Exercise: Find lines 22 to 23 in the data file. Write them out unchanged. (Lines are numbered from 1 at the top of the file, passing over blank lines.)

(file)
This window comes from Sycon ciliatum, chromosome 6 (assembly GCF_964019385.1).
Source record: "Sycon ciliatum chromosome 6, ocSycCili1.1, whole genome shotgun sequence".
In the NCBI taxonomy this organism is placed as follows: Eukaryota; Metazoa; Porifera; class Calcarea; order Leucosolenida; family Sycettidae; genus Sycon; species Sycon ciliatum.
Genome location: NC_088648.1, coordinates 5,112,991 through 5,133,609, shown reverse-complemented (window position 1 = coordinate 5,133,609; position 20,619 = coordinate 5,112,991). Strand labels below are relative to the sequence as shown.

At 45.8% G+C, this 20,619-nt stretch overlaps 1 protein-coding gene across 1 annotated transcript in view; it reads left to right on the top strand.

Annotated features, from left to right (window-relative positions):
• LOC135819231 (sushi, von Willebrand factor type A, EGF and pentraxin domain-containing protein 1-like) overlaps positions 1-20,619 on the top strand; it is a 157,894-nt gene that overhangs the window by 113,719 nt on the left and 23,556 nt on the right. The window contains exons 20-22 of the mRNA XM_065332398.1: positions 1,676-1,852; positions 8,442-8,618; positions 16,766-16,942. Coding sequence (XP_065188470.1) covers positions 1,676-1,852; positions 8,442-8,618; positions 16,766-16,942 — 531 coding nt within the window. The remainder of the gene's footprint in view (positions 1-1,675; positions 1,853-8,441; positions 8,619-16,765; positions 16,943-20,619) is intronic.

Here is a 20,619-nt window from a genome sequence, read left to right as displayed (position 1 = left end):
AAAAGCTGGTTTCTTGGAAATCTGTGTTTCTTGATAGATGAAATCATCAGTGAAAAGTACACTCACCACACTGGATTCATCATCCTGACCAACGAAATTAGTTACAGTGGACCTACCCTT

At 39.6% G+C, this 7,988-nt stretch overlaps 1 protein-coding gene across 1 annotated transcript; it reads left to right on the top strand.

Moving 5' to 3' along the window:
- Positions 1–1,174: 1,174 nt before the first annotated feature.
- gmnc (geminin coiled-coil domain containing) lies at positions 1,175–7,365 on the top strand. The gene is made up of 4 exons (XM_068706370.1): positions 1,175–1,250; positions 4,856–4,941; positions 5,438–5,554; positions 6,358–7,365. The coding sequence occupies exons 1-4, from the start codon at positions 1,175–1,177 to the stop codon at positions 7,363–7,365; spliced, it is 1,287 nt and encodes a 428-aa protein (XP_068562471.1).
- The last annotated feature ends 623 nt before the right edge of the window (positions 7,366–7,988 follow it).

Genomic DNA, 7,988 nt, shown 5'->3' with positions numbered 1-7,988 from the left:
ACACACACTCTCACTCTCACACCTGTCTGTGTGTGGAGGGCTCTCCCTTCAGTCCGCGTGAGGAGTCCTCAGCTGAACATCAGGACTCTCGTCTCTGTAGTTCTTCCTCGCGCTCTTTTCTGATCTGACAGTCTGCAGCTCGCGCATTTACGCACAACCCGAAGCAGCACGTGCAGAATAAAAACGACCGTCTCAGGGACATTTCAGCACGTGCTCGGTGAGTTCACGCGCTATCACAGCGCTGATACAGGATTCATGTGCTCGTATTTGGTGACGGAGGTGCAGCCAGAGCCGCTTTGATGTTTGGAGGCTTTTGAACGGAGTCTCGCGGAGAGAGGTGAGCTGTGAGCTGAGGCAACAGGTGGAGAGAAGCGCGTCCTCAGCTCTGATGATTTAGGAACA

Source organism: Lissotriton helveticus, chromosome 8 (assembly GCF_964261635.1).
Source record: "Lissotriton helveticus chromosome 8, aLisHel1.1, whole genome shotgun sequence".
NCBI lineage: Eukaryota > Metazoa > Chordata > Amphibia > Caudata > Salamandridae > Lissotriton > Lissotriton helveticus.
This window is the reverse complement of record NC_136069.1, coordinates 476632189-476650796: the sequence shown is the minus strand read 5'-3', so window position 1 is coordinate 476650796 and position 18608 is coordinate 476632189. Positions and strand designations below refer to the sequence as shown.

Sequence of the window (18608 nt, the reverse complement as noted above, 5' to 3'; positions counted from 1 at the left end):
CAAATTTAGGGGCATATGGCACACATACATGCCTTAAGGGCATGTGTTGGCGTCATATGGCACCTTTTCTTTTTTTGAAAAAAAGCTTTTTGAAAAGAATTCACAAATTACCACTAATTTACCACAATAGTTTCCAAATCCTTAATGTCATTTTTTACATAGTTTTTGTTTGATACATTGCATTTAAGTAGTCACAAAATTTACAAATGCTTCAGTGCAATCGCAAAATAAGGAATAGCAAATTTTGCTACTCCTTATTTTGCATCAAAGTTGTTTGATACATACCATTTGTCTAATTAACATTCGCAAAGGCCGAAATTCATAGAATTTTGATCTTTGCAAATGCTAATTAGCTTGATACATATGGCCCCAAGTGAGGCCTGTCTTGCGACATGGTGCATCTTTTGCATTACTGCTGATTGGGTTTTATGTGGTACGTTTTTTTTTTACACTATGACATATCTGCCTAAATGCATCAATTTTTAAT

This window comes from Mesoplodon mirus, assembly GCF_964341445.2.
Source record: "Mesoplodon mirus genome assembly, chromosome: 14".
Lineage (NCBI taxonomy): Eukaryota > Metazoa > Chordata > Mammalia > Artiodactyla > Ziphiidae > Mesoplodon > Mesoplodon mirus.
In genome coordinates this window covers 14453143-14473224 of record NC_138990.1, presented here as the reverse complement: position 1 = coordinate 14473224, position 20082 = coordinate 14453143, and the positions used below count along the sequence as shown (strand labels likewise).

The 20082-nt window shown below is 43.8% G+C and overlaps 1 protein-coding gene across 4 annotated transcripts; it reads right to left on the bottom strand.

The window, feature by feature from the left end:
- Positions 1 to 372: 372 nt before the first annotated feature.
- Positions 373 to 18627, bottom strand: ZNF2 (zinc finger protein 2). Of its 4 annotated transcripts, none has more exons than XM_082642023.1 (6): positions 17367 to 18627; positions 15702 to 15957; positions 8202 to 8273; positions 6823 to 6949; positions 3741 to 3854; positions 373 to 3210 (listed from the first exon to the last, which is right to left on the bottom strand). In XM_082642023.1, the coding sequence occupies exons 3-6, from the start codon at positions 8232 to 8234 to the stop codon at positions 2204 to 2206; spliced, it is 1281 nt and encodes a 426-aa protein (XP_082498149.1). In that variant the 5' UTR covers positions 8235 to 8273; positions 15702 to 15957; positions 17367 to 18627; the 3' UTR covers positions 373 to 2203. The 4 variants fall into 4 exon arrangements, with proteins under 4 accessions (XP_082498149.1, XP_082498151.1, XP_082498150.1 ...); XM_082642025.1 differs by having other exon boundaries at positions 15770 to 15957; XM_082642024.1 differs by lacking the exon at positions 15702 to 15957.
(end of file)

CAAATTTAGGGGCATATGGCACACATACATGCCTTAAGGGCATGTGTTGGCGTCATATGGCACCTTTTCTTTTTTTGAAAAAAAGCTTTTTGAAAAGAATTCACAAATTACCACTAATTTACCACAATAGTTTCCAAATCCTTAATGTCATTTTTTACATAGTTTTTGTTTGATACATTGCATTTAAGTAGTCACAAAATTTACAAATGCTTCAGTGCAATCGCAAAATAAGGAATAGCAAATTTTGCTACTCCTTATTTTGCATCAAAGTTGTTTGATACATACCATTTGTCTAATTAACATTCGCAAAGGCCGAAATTCATAGAATTTTGATCTTTGCAAATGCTAATTAGCTTGATACATATGGCCCCAAGTGAGGCCTGTCTTGCGACATGGTGCATCTTTTGCATTACTGCTGATTGGGTTTTATGTGGTACGTTTTTTTTTTACACTATGACATATCTGCCTAAATGCATCAATTTTTAAT

This window comes from Mesoplodon mirus, assembly GCF_964341445.2.